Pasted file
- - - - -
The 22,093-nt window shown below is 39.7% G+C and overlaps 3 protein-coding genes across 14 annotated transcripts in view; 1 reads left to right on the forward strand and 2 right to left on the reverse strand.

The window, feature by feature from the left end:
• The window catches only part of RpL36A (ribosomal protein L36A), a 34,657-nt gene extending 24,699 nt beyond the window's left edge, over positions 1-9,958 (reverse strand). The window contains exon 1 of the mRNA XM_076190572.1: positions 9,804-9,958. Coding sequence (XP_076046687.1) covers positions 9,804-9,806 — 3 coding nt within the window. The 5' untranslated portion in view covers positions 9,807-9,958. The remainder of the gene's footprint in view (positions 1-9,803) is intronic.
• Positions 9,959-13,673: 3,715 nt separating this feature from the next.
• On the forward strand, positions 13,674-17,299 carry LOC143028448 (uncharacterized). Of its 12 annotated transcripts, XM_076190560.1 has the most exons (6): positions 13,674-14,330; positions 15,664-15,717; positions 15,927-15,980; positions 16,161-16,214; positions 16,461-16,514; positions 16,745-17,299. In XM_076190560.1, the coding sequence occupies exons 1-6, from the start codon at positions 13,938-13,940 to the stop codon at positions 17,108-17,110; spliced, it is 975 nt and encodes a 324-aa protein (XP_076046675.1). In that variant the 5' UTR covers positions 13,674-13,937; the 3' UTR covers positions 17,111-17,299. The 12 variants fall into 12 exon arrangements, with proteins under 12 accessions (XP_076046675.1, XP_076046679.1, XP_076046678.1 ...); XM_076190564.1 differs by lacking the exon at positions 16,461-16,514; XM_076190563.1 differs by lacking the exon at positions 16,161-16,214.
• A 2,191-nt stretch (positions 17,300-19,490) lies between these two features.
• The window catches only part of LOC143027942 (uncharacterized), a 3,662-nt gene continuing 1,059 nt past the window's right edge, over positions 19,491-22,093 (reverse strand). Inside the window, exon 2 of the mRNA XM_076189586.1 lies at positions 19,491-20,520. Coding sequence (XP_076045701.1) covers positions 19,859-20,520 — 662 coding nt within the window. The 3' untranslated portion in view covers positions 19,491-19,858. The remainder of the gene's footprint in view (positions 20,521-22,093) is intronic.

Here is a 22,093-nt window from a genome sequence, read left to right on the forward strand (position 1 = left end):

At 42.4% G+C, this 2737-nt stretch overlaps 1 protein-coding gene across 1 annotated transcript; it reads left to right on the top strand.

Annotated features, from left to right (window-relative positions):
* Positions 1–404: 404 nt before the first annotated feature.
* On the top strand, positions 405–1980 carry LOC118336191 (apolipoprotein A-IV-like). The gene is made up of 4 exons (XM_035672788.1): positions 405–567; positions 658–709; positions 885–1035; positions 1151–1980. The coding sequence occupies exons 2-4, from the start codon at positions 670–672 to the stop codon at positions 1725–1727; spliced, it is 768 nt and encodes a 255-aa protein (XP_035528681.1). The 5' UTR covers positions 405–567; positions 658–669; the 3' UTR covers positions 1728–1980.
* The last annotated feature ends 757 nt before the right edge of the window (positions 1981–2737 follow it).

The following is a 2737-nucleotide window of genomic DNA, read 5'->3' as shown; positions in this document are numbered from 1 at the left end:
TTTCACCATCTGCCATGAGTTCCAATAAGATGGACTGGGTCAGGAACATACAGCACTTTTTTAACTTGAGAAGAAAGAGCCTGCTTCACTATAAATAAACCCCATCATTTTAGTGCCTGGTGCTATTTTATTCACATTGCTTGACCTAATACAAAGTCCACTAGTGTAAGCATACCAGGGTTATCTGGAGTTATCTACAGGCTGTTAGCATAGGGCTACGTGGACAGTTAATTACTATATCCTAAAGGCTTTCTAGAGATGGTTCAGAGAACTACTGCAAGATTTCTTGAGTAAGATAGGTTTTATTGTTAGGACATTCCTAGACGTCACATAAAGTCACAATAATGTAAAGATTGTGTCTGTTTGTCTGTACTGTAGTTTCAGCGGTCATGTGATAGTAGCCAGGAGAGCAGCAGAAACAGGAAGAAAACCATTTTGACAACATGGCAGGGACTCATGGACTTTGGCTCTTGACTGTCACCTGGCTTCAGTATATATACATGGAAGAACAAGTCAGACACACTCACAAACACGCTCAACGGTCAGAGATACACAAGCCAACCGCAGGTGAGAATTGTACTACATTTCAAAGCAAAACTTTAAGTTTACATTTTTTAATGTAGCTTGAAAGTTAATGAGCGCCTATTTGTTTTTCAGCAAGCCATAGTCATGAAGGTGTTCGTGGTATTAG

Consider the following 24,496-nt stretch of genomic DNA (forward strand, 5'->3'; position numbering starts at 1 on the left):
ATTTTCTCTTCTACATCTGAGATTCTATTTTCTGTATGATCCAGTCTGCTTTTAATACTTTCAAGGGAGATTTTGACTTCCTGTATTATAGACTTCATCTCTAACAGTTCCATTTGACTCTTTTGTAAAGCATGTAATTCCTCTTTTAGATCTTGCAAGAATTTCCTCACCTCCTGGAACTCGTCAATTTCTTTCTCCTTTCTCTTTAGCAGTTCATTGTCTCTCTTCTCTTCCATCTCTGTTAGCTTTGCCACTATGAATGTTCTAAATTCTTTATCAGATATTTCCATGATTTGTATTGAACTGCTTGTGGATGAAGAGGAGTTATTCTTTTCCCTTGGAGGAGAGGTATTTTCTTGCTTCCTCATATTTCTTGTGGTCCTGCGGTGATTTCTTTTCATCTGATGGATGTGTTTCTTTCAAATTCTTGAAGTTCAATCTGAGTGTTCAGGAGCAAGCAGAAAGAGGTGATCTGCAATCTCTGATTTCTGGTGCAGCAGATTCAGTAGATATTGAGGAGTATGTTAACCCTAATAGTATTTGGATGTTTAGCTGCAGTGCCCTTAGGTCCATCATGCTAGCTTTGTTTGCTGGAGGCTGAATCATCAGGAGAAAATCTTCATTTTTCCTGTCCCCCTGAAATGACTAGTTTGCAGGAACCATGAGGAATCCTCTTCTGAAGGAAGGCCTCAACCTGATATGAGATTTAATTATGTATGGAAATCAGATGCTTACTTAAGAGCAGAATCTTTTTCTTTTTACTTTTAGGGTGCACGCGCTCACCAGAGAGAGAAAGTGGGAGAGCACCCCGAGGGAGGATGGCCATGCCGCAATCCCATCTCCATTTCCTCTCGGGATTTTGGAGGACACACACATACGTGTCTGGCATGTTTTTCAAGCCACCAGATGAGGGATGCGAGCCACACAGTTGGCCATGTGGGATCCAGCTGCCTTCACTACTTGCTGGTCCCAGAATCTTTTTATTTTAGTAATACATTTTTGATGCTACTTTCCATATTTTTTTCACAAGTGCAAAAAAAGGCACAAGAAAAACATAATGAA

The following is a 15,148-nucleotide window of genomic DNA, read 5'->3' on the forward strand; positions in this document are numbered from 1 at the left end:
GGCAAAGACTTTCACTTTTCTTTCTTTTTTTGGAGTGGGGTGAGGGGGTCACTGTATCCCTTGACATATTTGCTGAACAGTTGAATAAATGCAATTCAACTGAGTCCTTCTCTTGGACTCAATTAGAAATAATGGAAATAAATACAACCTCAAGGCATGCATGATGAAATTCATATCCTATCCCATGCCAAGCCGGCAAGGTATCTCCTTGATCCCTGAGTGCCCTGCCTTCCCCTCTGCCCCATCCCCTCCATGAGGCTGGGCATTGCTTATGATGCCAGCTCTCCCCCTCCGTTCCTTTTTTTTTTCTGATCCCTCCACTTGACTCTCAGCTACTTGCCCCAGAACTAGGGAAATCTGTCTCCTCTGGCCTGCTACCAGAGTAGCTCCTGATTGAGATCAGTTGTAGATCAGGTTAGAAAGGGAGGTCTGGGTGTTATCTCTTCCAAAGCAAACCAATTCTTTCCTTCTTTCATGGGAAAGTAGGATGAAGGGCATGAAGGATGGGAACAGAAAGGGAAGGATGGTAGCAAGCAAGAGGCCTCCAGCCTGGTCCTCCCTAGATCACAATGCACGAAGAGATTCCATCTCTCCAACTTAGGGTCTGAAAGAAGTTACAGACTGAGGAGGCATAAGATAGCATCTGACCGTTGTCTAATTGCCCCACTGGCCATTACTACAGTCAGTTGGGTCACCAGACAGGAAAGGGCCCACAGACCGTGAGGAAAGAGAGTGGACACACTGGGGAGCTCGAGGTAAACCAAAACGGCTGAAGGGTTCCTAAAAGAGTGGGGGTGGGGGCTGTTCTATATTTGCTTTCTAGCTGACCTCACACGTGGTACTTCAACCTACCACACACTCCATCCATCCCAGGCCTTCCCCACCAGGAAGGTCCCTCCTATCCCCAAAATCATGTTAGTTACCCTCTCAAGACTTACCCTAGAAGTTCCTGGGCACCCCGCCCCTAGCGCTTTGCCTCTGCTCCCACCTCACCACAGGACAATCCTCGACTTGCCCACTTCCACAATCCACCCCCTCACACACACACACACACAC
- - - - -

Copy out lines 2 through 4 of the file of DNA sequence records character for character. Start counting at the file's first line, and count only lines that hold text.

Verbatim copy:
The window, feature by feature from the left end:
• The window catches only part of RpL36A (ribosomal protein L36A), a 34,657-nt gene extending 24,699 nt beyond the window's left edge, over positions 1-9,958 (reverse strand). The window contains exon 1 of the mRNA XM_076190572.1: positions 9,804-9,958. Coding sequence (XP_076046687.1) covers positions 9,804-9,806 — 3 coding nt within the window. The 5' untranslated portion in view covers positions 9,807-9,958. The remainder of the gene's footprint in view (positions 1-9,803) is intronic.
• Positions 9,959-13,673: 3,715 nt separating this feature from the next.